John McCain has urged Donald Trump to apologise to US military veterans after he appeared to question the “war hero” status of captured soldiers.
Mr Trump sparked anger by attacking the military record of Senator McCain, a former prisoner of war, saying: “I like people who weren’t captured.”
The Republican presidential candidate said his remarks were misrepresented and Mr McCain is a “very brave man”.
Rival Republican contenders have hit out at Mr Trump over the comments.
He made them while addressing a gathering of conservatives in Iowa on Saturday when the moderator referred to the Arizona Republican as a war hero.
Mr McCain was held for more than five years after his plane was shot down in Vietnam. Mr Trump avoided military service through student and medical deferments.
“He’s not a war hero,” Mr Trump said to gasps from the audience. “He was a war hero because he was captured. I like people who weren’t captured.”
Mr McCain played down the attack on Monday, telling the MSNBC TV news network: “I think he may owe an apology to the families of those who have sacrificed in conflict and those who have undergone the prison experience in serving our country.”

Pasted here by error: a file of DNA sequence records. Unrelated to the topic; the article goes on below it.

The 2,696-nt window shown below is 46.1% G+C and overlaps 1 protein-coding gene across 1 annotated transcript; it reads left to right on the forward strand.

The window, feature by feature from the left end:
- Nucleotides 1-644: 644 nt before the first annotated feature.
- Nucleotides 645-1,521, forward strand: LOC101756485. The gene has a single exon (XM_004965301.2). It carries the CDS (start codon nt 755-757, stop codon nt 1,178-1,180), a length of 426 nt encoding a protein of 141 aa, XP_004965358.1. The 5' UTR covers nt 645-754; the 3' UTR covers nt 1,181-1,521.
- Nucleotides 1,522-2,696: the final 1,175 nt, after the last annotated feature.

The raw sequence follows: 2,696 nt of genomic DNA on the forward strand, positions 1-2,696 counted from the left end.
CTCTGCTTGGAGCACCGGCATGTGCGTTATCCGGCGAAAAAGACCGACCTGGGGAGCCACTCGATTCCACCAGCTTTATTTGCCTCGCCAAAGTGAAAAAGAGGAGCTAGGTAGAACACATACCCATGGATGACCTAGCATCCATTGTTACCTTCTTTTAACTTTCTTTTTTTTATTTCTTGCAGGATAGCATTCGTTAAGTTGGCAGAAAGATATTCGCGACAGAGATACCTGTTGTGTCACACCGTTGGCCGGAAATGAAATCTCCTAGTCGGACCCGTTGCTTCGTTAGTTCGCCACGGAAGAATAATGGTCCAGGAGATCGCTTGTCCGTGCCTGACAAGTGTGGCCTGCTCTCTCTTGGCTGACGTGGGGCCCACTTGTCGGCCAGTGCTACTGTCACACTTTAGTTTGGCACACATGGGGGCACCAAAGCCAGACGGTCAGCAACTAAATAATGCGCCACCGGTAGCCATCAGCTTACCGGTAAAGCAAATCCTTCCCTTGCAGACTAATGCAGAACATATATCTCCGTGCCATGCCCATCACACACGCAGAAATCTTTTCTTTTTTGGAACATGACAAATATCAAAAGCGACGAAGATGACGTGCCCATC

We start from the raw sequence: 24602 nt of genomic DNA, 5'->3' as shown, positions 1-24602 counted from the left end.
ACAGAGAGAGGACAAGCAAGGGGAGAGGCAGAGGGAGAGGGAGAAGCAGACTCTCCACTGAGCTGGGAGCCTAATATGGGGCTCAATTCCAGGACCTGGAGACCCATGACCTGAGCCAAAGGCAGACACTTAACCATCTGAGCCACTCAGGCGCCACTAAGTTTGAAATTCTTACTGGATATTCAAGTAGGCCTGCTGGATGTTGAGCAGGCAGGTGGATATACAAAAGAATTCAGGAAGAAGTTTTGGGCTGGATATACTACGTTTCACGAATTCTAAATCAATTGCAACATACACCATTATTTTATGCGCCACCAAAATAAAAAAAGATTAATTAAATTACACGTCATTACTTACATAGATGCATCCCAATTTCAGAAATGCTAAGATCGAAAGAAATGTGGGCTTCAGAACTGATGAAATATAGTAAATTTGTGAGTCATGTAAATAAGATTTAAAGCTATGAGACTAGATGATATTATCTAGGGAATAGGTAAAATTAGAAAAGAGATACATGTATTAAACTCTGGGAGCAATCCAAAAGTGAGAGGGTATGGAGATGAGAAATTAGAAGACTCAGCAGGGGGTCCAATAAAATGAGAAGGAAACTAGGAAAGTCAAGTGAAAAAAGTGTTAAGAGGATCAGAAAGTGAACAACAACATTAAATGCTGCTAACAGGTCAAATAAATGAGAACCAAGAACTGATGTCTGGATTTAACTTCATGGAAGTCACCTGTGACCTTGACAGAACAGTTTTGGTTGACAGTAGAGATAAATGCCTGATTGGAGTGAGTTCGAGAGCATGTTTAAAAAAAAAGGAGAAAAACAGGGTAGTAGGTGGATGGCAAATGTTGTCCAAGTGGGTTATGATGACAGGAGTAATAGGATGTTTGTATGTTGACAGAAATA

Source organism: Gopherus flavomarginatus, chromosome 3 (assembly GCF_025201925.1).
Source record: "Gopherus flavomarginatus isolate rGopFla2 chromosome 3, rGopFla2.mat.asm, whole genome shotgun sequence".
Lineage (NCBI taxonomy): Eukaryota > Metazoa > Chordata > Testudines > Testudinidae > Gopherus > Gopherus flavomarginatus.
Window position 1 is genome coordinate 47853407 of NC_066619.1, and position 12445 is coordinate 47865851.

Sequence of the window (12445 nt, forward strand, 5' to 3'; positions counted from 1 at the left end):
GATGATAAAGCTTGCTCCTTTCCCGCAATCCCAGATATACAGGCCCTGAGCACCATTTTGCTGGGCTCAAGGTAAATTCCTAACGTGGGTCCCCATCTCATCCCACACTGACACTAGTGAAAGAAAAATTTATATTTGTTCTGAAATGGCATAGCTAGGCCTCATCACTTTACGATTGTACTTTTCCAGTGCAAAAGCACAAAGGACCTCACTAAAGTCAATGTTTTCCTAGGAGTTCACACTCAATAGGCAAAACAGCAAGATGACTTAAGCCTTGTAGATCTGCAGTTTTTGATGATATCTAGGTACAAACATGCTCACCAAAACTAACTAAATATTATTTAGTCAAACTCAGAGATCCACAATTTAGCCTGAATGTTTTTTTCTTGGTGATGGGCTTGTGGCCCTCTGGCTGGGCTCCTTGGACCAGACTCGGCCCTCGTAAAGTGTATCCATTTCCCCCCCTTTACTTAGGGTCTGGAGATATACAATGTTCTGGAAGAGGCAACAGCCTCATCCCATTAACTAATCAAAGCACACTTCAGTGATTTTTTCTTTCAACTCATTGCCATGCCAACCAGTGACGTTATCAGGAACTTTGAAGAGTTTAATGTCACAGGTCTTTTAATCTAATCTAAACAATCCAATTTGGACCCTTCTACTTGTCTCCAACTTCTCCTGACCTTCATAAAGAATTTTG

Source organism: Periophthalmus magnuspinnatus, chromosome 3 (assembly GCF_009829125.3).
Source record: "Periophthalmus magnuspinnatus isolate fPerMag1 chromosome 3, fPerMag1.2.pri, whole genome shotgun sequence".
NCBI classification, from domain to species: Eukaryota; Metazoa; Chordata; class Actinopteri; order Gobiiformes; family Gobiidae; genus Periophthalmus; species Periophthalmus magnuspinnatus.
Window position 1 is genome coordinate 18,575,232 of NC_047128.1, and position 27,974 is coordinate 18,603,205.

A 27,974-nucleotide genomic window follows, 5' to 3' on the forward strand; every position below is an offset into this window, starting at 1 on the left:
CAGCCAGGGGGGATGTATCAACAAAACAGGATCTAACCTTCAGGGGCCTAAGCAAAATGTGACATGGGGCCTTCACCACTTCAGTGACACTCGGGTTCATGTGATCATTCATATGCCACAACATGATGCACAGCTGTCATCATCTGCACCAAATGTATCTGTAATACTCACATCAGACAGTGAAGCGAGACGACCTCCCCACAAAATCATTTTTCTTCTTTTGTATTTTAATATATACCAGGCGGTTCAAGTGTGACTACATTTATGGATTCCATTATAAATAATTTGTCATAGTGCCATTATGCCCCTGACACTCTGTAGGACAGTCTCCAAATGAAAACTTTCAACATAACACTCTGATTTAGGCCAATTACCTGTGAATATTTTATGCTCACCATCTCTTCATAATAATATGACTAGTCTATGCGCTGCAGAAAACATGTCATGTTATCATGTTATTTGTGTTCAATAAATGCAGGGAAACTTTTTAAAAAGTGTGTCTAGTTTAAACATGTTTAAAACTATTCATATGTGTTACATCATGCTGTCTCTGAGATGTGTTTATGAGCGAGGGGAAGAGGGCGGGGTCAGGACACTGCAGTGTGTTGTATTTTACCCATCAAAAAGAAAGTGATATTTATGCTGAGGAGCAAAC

Mr Trump, who has portrayed himself as an outspoken, outsider Republican candidate, has since tried to reframe his attack on Mr McCain.
Writing in the USA Today newspaper on Monday, he accused the Mr McCain of abandoning the nation’s veterans, making the US less safe, and sending “our brave soldiers into wrong-headed foreign adventures”.
He also lashed out at his Republican rivals, calling them “failed politicians” and saying he did not need “to be lectured by any of them”.
Jeb Bush, the current Republican frontrunner, led the criticism of Mr Trump’s remarks, tweeting: “Enough with the slanderous attacks”.
“It’s not just absurd,” Florida Senator Marco Rubio said. “It’s offensive. It’s ridiculous. And I do think it is a disqualifier as commander-in-chief.”
Rick Perry, another Republican candidate, said: “We’re seeing an individual who’s more interested in throwing invectives and this hyperbolic rhetoric out there, rather than laying out solutions.”
There are currently 15 people running to be the Republican presidential candidate.
Mr Trump has led in some early polls, although analysts have predicted his appeal is likely to wane as the contest develops.